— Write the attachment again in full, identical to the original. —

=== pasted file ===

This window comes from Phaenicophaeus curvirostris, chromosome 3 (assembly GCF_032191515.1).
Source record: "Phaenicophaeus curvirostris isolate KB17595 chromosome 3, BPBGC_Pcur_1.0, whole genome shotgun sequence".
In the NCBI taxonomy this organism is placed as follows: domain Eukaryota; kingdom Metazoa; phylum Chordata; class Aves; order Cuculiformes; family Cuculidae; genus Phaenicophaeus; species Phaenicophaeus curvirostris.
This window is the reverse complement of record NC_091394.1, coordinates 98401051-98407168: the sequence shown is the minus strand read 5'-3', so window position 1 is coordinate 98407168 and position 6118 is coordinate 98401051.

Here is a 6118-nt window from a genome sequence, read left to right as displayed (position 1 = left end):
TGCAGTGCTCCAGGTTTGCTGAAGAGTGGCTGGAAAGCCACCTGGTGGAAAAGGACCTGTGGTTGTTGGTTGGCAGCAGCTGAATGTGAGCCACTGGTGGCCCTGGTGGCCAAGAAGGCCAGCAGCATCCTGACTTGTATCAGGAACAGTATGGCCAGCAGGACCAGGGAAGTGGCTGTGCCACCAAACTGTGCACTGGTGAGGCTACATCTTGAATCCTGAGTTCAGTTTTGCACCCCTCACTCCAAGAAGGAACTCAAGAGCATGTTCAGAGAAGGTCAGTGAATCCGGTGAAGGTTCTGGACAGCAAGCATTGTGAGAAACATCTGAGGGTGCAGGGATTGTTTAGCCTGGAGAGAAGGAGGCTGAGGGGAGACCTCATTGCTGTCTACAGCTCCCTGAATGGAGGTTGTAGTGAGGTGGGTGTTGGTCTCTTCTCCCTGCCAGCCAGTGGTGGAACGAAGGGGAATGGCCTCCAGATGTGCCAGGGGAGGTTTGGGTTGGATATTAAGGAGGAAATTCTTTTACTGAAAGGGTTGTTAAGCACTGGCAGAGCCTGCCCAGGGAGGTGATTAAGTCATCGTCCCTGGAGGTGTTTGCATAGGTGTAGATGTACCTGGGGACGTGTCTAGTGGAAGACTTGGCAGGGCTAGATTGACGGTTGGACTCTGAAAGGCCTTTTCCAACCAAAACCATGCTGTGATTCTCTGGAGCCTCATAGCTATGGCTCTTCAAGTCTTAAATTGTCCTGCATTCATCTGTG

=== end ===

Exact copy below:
This window comes from Phaenicophaeus curvirostris, chromosome 3 (assembly GCF_032191515.1).
Source record: "Phaenicophaeus curvirostris isolate KB17595 chromosome 3, BPBGC_Pcur_1.0, whole genome shotgun sequence".
In the NCBI taxonomy this organism is placed as follows: domain Eukaryota; kingdom Metazoa; phylum Chordata; class Aves; order Cuculiformes; family Cuculidae; genus Phaenicophaeus; species Phaenicophaeus curvirostris.
This window is the reverse complement of record NC_091394.1, coordinates 98401051-98407168: the sequence shown is the minus strand read 5'-3', so window position 1 is coordinate 98407168 and position 6118 is coordinate 98401051.

Here is a 6118-nt window from a genome sequence, read left to right as displayed (position 1 = left end):
TGCAGTGCTCCAGGTTTGCTGAAGAGTGGCTGGAAAGCCACCTGGTGGAAAAGGACCTGTGGTTGTTGGTTGGCAGCAGCTGAATGTGAGCCACTGGTGGCCCTGGTGGCCAAGAAGGCCAGCAGCATCCTGACTTGTATCAGGAACAGTATGGCCAGCAGGACCAGGGAAGTGGCTGTGCCACCAAACTGTGCACTGGTGAGGCTACATCTTGAATCCTGAGTTCAGTTTTGCACCCCTCACTCCAAGAAGGAACTCAAGAGCATGTTCAGAGAAGGTCAGTGAATCCGGTGAAGGTTCTGGACAGCAAGCATTGTGAGAAACATCTGAGGGTGCAGGGATTGTTTAGCCTGGAGAGAAGGAGGCTGAGGGGAGACCTCATTGCTGTCTACAGCTCCCTGAATGGAGGTTGTAGTGAGGTGGGTGTTGGTCTCTTCTCCCTGCCAGCCAGTGGTGGAACGAAGGGGAATGGCCTCCAGATGTGCCAGGGGAGGTTTGGGTTGGATATTAAGGAGGAAATTCTTTTACTGAAAGGGTTGTTAAGCACTGGCAGAGCCTGCCCAGGGAGGTGATTAAGTCATCGTCCCTGGAGGTGTTTGCATAGGTGTAGATGTACCTGGGGACGTGTCTAGTGGAAGACTTGGCAGGGCTAGATTGACGGTTGGACTCTGAAAGGCCTTTTCCAACCAAAACCATGCTGTGATTCTCTGGAGCCTCATAGCTATGGCTCTTCAAGTCTTAAATTGTCCTGCATTCATCTGTG